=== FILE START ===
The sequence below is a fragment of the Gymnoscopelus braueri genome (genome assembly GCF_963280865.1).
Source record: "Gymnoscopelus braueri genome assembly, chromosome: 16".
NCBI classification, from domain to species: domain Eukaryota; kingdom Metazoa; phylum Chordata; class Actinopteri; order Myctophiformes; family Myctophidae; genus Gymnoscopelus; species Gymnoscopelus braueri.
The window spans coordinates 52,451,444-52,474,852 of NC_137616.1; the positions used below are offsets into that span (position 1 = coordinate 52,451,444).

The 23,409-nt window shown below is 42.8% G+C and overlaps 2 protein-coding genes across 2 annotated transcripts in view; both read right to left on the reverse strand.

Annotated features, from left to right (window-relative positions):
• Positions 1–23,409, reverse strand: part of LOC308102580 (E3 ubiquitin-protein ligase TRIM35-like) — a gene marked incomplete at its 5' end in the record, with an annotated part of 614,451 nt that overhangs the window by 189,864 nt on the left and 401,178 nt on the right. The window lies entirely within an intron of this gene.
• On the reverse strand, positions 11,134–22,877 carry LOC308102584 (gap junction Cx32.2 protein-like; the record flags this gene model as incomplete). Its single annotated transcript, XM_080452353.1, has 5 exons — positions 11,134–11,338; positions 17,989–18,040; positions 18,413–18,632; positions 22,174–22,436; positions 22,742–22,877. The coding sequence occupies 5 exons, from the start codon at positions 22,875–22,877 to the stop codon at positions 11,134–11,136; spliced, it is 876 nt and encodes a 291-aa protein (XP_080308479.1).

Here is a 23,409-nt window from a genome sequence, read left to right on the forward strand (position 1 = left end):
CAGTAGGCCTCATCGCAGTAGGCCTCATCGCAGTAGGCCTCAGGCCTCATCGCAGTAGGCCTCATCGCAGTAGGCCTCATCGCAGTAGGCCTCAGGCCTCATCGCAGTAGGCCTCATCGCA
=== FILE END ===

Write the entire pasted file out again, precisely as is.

The sequence below is a fragment of the Gymnoscopelus braueri genome (genome assembly GCF_963280865.1).
Source record: "Gymnoscopelus braueri genome assembly, chromosome: 16".
NCBI classification, from domain to species: domain Eukaryota; kingdom Metazoa; phylum Chordata; class Actinopteri; order Myctophiformes; family Myctophidae; genus Gymnoscopelus; species Gymnoscopelus braueri.
The window spans coordinates 52,451,444-52,474,852 of NC_137616.1; the positions used below are offsets into that span (position 1 = coordinate 52,451,444).

The 23,409-nt window shown below is 42.8% G+C and overlaps 2 protein-coding genes across 2 annotated transcripts in view; both read right to left on the reverse strand.

Annotated features, from left to right (window-relative positions):
• Positions 1–23,409, reverse strand: part of LOC308102580 (E3 ubiquitin-protein ligase TRIM35-like) — a gene marked incomplete at its 5' end in the record, with an annotated part of 614,451 nt that overhangs the window by 189,864 nt on the left and 401,178 nt on the right. The window lies entirely within an intron of this gene.
• On the reverse strand, positions 11,134–22,877 carry LOC308102584 (gap junction Cx32.2 protein-like; the record flags this gene model as incomplete). Its single annotated transcript, XM_080452353.1, has 5 exons — positions 11,134–11,338; positions 17,989–18,040; positions 18,413–18,632; positions 22,174–22,436; positions 22,742–22,877. The coding sequence occupies 5 exons, from the start codon at positions 22,875–22,877 to the stop codon at positions 11,134–11,136; spliced, it is 876 nt and encodes a 291-aa protein (XP_080308479.1).

Here is a 23,409-nt window from a genome sequence, read left to right on the forward strand (position 1 = left end):
CAGTAGGCCTCATCGCAGTAGGCCTCATCGCAGTAGGCCTCAGGCCTCATCGCAGTAGGCCTCATCGCAGTAGGCCTCATCGCAGTAGGCCTCAGGCCTCATCGCAGTAGGCCTCATCGCA